In the alternative, Norcom argues it entered into a renewal contract with the U.S. government only in reliance on independent representations from CIM that CIM would continue to provide the needed products through the renewed expiration date of June 30, 2001. Here, Norcom proffers a letter from CIM dated March 30, 1995, certifying that CIM would provide such products "for the contract period." See Reply Aff. of Hansen Ex. C. Aside from the ambiguity of the quoted language, this letter predates the Distributor Agreement by nearly two years, see Aff. of Hansen ¶ 5, and is nowhere incorporated by reference in the Distributor Agreement. Accordingly, the letter provides no basis for ignoring the express language of the Agreement itself.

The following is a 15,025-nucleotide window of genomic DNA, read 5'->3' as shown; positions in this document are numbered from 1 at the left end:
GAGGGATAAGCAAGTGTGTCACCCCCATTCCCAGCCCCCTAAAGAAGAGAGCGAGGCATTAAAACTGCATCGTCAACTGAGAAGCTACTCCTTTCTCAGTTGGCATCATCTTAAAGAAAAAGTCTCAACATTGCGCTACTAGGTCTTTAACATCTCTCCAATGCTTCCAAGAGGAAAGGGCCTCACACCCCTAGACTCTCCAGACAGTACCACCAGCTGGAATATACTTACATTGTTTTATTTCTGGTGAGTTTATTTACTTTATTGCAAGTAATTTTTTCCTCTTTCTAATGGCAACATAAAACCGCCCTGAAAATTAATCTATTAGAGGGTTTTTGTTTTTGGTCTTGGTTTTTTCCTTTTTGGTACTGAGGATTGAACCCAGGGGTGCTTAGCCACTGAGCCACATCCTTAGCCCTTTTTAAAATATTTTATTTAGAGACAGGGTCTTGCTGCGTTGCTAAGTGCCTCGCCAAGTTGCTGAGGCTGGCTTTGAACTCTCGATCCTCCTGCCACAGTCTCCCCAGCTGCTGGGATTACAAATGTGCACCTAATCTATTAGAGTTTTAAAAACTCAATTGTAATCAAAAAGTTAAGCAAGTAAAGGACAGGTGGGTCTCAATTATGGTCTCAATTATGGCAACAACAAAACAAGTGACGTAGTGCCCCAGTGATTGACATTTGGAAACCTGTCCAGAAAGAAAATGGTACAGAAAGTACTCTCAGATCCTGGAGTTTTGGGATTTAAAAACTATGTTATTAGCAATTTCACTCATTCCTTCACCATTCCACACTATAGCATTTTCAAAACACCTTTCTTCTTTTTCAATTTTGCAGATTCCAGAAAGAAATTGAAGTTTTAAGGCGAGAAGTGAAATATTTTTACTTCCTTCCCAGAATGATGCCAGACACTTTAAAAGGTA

Similarly, Norcom also proffers two letters sent by Norcom to CIM memorializing conversations in which CIM purportedly agreed to provide products for the GSA on an extended basis. See Reply Aff. of Hansen Ex. D. However, the second of these letters, signed by Norcom President W. Bruce Hansen on September 23, 1999, proposes that Norcom give the GSA ninety days' notice of the removal of CIM products from the GSA Schedule and that CIM provide products only for orders received before that deadline. See id. Consequently, these letters undercut the argument that Norcom understood CIM to undertake a legally binding obligation to continue to provide products through June 30, 2001.